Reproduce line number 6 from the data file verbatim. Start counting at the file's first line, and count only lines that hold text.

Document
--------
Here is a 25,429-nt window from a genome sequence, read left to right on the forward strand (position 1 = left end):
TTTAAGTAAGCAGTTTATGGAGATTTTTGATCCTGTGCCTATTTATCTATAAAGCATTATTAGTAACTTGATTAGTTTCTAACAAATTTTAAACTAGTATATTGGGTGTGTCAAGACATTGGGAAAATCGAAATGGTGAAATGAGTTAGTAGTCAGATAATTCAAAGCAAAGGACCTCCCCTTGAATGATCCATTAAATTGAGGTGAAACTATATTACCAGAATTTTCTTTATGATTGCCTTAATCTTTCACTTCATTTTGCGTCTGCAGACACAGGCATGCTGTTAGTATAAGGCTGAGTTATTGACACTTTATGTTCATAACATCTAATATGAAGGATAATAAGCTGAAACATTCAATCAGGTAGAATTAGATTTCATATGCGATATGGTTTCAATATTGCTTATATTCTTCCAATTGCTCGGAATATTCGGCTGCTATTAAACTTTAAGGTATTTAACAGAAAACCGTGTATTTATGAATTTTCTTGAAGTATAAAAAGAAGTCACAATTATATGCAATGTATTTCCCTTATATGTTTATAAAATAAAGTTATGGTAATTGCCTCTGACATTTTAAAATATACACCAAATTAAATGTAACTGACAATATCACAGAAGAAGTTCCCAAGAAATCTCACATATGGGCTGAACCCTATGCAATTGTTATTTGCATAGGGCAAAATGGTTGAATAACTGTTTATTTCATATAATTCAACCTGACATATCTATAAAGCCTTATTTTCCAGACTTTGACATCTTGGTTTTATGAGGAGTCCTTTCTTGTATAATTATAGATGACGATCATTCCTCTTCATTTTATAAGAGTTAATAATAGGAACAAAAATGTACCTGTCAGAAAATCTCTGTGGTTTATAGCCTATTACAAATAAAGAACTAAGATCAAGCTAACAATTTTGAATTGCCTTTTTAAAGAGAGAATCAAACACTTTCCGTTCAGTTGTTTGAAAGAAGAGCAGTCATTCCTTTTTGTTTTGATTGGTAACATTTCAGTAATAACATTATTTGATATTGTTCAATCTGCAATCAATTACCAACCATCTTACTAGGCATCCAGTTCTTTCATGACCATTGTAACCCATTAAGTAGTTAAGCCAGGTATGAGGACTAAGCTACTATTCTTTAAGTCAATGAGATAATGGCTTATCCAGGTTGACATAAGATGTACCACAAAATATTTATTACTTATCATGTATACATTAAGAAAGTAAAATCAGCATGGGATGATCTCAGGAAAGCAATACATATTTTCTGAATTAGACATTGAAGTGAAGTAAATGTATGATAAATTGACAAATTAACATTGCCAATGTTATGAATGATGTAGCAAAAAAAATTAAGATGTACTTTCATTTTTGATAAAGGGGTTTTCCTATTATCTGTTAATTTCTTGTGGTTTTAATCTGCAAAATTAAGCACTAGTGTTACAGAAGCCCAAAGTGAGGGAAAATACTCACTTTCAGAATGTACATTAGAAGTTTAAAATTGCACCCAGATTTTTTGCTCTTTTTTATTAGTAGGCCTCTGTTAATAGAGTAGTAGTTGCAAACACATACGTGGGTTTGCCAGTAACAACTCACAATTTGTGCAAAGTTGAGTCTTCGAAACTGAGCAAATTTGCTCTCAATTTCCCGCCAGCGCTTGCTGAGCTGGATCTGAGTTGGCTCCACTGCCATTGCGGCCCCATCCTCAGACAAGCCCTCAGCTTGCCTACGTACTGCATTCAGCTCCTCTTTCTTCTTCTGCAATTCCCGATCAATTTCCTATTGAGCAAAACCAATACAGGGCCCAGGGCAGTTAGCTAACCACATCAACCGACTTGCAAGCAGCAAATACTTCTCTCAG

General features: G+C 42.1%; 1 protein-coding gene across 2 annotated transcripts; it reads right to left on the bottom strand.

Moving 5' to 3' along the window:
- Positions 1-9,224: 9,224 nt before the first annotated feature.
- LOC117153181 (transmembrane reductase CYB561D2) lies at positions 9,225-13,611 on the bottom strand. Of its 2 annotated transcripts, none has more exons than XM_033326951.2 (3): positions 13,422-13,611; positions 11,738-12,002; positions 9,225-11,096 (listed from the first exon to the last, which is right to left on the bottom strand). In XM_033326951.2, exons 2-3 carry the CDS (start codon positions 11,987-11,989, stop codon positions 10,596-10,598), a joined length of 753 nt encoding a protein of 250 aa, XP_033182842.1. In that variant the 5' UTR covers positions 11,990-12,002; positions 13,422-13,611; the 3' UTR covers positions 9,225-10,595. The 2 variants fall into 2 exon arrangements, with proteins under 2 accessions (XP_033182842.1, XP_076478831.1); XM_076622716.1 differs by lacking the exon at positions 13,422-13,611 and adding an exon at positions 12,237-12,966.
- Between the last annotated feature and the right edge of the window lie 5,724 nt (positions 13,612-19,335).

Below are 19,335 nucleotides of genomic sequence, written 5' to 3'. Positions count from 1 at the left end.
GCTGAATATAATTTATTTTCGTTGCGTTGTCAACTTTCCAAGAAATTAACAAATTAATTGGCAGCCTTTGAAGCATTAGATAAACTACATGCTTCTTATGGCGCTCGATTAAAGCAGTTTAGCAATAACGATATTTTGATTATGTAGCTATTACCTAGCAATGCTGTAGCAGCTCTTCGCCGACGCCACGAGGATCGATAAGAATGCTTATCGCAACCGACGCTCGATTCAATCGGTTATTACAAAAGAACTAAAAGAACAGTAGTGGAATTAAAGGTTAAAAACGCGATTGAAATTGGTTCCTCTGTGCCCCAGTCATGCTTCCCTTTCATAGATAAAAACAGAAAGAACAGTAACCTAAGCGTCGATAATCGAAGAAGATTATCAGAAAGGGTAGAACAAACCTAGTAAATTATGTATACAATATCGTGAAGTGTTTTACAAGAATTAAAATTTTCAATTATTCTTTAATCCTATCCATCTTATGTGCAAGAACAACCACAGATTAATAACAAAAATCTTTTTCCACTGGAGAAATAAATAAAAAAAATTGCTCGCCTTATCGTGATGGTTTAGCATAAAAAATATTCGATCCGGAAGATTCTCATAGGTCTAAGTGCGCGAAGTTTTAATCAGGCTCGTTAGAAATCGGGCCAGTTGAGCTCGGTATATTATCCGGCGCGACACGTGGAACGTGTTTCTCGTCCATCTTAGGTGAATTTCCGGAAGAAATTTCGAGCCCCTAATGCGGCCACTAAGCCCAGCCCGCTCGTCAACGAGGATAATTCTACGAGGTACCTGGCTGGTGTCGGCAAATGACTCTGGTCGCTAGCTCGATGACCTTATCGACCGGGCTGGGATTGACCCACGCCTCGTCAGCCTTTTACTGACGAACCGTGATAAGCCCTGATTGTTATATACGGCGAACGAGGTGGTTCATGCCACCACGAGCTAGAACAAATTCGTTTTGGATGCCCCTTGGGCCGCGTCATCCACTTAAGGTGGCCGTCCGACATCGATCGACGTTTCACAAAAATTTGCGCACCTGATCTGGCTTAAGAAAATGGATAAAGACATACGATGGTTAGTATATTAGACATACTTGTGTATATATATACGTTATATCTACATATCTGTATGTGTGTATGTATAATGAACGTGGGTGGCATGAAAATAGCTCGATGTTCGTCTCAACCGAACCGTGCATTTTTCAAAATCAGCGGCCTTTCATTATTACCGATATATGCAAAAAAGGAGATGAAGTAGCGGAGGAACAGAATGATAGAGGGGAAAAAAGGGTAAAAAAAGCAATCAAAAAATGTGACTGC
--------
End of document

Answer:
- LOC117153181 (transmembrane reductase CYB561D2) lies at positions 9,225-13,611 on the bottom strand. Of its 2 annotated transcripts, none has more exons than XM_033326951.2 (3): positions 13,422-13,611; positions 11,738-12,002; positions 9,225-11,096 (listed from the first exon to the last, which is right to left on the bottom strand). In XM_033326951.2, exons 2-3 carry the CDS (start codon positions 11,987-11,989, stop codon positions 10,596-10,598), a joined length of 753 nt encoding a protein of 250 aa, XP_033182842.1. In that variant the 5' UTR covers positions 11,990-12,002; positions 13,422-13,611; the 3' UTR covers positions 9,225-10,595. The 2 variants fall into 2 exon arrangements, with proteins under 2 accessions (XP_033182842.1, XP_076478831.1); XM_076622716.1 differs by lacking the exon at positions 13,422-13,611 and adding an exon at positions 12,237-12,966.